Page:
• Condover Hall

    Submitted by scott on Sun, 10/24/2021 - 17:49

    Condover Hall is an elegant Grade I listed three-story Elizabethan sandstone building, described as the grandest manor house in Shropshire, standing in a conservation area on the outskirts of Condover village, Shropshire, England, four miles south of the county town of Shrewsbury.

  • Pitti Gallery, Florence

    Submitted by scott on Sun, 10/24/2021 - 21:03

    The Palazzo Pitti (Italian pronunciation: [paˈlattso ˈpitti]), in English sometimes called the Pitti Palace, is a vast mainly Renaissance palace in Florence, Italy. It is situated on the south side of the River Arno, a short distance from the Ponte Vecchio. The core of the present palazzo dates from 1458 and was originally the town residence of Luca Pitti, an ambitious Florentine banker.

  • Vorontsov Palace (Alupka)

    Submitted by scott on Sun, 10/24/2021 - 21:50

    The Vorontsov Palace (Ukrainian: Воронцовський палац; Russian: Воронцо́вский дворе́ц) or the Alupka Palace is an historic palace situated at the foot of the Crimean Mountains near the town of Alupka in Crimea. The Vorontsov Palace is one of the oldest and largest palaces in Crimea, and is one of the most popular tourist attractions on Crimea's southern coast. The palace was built between 1828 and 1848 for Russian Prince Mikhail Semyonovich Vorontsov for use as his personal summer residence at a cost of 9 million silver rubles.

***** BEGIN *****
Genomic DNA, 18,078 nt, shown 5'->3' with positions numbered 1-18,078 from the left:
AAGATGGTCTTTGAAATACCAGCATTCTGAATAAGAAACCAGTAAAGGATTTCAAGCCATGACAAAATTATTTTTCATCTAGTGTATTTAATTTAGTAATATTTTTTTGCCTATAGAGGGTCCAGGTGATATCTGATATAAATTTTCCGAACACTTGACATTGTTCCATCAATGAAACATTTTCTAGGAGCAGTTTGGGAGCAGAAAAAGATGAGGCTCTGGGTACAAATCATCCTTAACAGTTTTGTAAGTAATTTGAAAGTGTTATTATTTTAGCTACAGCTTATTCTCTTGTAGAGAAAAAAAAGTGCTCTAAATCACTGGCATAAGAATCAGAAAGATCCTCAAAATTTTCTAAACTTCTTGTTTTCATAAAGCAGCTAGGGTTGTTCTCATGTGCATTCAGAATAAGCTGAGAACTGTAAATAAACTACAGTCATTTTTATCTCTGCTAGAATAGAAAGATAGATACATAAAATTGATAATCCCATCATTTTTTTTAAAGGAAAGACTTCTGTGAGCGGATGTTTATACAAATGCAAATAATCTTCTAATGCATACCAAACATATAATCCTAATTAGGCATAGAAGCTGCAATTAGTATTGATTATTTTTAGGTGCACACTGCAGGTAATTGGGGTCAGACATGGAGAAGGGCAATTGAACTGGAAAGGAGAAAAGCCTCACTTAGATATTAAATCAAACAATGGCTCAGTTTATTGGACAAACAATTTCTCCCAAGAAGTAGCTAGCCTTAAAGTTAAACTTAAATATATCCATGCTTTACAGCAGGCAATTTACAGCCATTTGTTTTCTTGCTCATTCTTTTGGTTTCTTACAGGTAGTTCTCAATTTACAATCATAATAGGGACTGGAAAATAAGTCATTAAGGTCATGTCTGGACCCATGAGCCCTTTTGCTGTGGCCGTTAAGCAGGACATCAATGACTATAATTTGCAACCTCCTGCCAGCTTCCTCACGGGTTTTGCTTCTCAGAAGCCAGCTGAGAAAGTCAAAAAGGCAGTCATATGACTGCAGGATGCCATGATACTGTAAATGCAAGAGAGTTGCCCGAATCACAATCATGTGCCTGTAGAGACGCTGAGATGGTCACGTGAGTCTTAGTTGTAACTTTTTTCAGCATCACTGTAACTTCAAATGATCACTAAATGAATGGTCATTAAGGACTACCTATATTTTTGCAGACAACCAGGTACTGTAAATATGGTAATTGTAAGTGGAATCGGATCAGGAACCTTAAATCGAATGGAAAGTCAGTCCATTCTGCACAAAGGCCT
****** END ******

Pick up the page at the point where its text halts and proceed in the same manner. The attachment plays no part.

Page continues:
• Livadia Palace

    Submitted by scott on Sun, 10/24/2021 - 21:50

    Livadia Palace (Ukrainian: Лівадійський палац, Russian: Ливадийский дворец, Crimean Tatar: Livadiya sarayı) was a summer retreat of the last Russian tsar, Nicholas II, and his family in Livadiya, Crimea in southern Ukraine. The Yalta Conference was held there in 1945, when the palace housed the apartments of Franklin Delano Roosevelt and other members of the American delegation. Today the palace houses a museum, but it is sometimes used by the Ukrainian authorities for international summits.

  • Massandra Palace

    Submitted by scott on Sun, 10/24/2021 - 21:50

    Alexander III, the Peacemaker, has bought this small French style romantic castle as a hunting house for himself in the end of XIX century. The tsar valued cosiness and tranquillity at home so he liked the castle with its small rooms and narrow winding stairs where he never cared of some more space. Instead, trying to keep the air of a French chalet, he ordered to refurbish the castle so it might be used for peaceful family rest instead of living in luxurious Riviera Palaces of South Crimea.